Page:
In order to understand God’s Word we need to understand God’s mission.

In order to understand God’s mission we need to understand God’s Word.

In this series of posts I have been setting out our approach to teaching the Bible from a missional perspective here at Redcliffe College.

In today’s post I’ll talk about the final year of the degree. As well as a placement and a personal development report, in their final year of the degree students must take four modules from the following list and also submit a dissertation. 

  • Story, song and social networks: Bible engagement and oral culture
  • Missional texts: Isaiah
  • The Christian encounters with postmodernism and globalisation
  • Global philosophies and theologies of religion
  • The Kingdom of God: mission on the edge
  • Just mission: Justice and transformation in a complex world
  • Between the global and the local: missional theologies in context
  • The art of Christian Soulcare and companionship
  • Leadership, leaders and the global context
  • Communicating Christ to a complex world II

The two main ‘Bible’ modules are Story, Song and Social Networks’ and ‘Missional Texts: Isaiah’. (The Kingdom of God has loads of biblical material in it as well, especially from the NT).

The Isaiah module aims to equip students with a more in-depth understanding of the content of Isaiah and engage with a number of important issues concerning the book’s background, theology, interpretation and significance for the thinking and practice of mission. It covers: The function of the book of Isaiah as part of a missional reading of the Bible; Prophets and prophecy in Israel and the Ancient Near East; Key issues in understanding and interpreting Isaiah, including historical and cultural contexts, genre, structure, intertextuality, literary features and theological themes; Case-studies in exegeting passages from Isaiah; The contemporary application of Isaiah, especially in relation to the thinking and practice of mission.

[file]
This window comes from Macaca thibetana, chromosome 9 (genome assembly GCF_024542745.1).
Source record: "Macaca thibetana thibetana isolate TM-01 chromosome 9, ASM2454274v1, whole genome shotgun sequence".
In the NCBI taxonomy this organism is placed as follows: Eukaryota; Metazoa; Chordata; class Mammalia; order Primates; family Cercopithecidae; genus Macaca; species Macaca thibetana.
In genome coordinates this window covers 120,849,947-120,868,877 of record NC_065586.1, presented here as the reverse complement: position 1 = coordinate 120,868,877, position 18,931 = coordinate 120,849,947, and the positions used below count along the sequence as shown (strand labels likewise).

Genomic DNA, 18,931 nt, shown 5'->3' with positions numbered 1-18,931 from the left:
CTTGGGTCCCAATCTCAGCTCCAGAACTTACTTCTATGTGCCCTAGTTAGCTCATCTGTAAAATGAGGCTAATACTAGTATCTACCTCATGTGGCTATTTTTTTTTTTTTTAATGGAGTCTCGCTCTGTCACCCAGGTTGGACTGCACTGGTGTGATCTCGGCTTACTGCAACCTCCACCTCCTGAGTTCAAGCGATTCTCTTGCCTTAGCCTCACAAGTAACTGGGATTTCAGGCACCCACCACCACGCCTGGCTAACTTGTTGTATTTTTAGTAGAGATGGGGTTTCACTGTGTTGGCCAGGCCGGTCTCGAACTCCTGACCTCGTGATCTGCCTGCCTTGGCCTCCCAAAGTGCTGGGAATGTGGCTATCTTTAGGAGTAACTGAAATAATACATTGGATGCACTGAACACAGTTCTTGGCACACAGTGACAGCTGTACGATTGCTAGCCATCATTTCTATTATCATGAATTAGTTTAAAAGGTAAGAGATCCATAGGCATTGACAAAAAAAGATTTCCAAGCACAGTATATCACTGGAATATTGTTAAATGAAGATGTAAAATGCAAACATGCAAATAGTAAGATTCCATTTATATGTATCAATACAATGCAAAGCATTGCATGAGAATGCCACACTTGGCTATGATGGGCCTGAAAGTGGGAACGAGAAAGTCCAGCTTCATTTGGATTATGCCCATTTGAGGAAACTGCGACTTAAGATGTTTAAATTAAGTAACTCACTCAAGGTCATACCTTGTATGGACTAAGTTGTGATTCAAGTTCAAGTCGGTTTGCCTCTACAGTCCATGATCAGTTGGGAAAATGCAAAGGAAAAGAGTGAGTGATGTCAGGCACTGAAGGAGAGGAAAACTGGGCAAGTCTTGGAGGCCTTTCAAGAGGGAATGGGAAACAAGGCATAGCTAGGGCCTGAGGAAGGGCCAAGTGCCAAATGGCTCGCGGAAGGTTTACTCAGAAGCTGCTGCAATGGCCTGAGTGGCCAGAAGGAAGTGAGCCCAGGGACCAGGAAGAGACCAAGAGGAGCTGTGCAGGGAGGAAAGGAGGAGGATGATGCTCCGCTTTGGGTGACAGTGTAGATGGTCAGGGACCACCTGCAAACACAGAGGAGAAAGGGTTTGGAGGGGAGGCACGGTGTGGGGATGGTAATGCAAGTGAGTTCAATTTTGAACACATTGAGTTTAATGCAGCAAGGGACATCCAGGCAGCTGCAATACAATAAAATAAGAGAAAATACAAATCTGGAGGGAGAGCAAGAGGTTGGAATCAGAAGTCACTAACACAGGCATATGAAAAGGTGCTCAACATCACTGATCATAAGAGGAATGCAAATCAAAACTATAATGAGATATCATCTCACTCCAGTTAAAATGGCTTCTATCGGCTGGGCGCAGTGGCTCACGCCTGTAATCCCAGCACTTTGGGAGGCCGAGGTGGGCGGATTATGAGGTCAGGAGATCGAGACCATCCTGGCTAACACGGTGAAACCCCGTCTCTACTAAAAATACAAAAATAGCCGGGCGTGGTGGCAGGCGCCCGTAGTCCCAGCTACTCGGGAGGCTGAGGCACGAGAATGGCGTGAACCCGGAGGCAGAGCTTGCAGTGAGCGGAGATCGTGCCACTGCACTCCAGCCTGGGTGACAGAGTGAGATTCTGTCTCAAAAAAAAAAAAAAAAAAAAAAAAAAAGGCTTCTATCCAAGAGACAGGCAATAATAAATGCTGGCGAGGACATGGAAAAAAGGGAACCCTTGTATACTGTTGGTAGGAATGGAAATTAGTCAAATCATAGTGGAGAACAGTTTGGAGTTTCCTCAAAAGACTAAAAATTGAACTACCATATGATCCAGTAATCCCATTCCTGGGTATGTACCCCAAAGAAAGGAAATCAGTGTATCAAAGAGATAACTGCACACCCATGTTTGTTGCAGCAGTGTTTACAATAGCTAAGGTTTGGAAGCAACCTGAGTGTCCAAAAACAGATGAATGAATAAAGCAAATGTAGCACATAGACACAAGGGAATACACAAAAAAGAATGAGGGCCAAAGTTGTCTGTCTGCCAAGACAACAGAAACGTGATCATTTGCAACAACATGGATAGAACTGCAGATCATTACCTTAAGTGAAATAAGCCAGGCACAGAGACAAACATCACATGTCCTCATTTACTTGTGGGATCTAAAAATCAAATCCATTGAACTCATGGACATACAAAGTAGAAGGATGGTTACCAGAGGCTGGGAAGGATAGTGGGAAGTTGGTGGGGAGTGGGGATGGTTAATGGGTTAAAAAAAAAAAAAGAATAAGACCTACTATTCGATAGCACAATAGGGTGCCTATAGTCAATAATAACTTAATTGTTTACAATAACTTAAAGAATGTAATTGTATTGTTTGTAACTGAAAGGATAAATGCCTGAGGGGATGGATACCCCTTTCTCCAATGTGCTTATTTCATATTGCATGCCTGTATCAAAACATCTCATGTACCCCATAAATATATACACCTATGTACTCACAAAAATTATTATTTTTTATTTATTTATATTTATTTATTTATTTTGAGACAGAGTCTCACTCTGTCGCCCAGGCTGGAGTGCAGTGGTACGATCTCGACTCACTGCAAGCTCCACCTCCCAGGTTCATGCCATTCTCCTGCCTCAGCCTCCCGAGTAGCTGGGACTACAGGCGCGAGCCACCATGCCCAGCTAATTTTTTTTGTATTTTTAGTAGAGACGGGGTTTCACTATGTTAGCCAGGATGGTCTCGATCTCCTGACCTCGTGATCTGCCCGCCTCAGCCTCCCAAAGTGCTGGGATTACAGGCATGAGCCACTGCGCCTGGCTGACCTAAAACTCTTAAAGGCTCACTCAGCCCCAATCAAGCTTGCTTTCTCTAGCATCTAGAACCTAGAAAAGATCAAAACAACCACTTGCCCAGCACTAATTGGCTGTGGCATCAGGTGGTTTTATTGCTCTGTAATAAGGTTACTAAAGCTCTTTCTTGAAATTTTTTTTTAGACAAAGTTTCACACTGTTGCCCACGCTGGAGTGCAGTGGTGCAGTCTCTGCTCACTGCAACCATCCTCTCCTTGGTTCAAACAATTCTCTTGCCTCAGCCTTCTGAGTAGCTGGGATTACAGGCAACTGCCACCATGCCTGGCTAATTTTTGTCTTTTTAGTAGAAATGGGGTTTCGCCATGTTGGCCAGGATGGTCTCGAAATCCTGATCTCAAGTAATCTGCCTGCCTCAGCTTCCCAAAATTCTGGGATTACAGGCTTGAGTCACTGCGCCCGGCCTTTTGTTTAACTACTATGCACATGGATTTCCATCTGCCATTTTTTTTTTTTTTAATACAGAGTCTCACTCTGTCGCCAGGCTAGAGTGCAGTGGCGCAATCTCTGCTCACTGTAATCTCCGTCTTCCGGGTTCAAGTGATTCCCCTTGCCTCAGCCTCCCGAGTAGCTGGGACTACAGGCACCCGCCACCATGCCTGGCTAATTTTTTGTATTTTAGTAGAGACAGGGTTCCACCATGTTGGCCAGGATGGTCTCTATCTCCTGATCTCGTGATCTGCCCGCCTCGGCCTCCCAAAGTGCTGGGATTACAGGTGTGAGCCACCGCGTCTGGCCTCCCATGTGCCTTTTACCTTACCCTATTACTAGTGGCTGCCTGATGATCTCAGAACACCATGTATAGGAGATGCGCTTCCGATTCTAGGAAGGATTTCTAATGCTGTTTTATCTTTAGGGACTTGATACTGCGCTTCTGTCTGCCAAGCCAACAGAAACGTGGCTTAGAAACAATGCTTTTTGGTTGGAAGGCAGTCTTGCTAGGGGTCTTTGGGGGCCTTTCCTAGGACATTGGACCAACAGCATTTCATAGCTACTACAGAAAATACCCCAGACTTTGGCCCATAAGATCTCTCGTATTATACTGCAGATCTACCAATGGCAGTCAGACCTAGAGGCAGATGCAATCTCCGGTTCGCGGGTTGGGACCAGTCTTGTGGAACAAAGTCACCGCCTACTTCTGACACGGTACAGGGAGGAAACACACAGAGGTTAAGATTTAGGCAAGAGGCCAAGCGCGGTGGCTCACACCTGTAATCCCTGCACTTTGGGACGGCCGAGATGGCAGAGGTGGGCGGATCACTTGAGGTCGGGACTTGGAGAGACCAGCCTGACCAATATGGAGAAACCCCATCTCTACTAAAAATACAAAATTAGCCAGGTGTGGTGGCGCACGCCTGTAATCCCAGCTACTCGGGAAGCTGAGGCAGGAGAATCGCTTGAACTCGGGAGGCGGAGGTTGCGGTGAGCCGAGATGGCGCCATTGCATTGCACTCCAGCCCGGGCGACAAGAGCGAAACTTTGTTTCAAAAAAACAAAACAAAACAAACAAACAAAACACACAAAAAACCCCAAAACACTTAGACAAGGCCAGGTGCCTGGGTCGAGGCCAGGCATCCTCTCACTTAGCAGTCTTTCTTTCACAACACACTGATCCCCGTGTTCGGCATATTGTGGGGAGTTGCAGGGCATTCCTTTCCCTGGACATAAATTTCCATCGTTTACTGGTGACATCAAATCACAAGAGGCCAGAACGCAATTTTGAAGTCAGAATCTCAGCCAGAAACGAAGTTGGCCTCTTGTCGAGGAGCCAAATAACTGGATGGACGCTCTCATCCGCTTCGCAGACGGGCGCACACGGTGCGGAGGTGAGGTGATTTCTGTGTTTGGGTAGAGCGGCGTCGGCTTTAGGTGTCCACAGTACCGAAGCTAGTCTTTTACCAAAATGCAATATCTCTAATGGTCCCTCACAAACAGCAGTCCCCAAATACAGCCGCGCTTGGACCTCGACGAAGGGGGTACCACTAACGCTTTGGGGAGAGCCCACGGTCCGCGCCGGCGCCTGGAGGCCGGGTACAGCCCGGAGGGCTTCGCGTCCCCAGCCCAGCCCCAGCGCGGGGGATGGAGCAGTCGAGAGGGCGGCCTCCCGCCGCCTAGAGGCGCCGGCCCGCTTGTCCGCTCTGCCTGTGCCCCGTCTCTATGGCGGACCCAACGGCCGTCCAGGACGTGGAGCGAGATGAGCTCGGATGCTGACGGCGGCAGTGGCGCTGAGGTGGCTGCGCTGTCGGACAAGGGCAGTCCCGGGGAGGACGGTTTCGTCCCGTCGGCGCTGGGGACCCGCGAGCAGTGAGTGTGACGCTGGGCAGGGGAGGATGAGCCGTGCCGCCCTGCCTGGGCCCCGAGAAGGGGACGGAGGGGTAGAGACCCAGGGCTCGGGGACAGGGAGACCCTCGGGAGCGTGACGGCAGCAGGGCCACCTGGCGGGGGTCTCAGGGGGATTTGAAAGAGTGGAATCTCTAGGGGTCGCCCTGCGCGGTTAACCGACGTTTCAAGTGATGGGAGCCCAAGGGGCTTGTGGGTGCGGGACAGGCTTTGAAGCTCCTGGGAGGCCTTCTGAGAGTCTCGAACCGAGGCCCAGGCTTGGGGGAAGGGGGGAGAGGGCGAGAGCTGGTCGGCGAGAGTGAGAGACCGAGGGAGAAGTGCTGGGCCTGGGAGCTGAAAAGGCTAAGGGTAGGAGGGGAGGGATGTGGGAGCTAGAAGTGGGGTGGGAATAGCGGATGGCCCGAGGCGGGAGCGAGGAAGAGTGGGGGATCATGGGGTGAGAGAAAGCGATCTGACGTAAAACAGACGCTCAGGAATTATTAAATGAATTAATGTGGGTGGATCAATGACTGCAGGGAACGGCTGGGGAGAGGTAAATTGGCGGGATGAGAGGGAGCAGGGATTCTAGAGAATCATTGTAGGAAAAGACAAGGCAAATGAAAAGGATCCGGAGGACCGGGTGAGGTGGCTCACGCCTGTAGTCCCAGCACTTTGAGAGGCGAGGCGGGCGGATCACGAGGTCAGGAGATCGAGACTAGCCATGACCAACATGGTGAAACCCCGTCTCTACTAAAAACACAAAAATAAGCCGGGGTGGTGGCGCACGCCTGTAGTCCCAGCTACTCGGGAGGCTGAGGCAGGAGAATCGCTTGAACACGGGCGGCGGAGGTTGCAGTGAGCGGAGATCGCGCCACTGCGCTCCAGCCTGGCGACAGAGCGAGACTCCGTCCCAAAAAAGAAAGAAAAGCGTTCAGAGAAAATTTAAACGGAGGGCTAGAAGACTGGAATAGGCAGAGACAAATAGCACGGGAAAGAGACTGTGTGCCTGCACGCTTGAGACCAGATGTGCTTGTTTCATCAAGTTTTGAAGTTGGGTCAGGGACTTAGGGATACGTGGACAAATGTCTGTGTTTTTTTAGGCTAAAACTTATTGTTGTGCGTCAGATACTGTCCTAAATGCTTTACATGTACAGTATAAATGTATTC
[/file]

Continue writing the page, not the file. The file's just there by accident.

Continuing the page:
Story, Song and Social Networks aims to equip students with an understanding of the thinking and practice of communicating the Bible to individuals and communities of oral learners in a variety of cultural contexts. It covers: The nature of orality and the challenges and opportunities of engaging oral learners with the Bible; The increasing use of Bible storying, song and other creative approaches in Bible Engagement; Case studies in Bible Engagement (sometimes called Scripture Engagement or Scripture Use) in a variety of contexts (both traditional oral cultures and in cultures where people prefer to engage with information in more creative ways than reading books); The role of web-based social networks in Bible Engagement.

So, students get to grips with both mission in the Bible and the Bible in mission. By this stage of their training it is vital that they are thinking not only about the richness and complexities of the content of the Word of God. They should also be thinking through the richness and complexities of communicating that Word to others. Orality seems to be a very helpful angle for this because it is so central a part of how most of the world communicates; the Cape Town Commitment did a good job of highlighting this. Indeed, in the CTC they call on colleges ‘to provide curricula that will train pastors and missionaries in oral methodologies.’ For more on this see this post.

Next in the series I will look at the MA in Bible and Mission.

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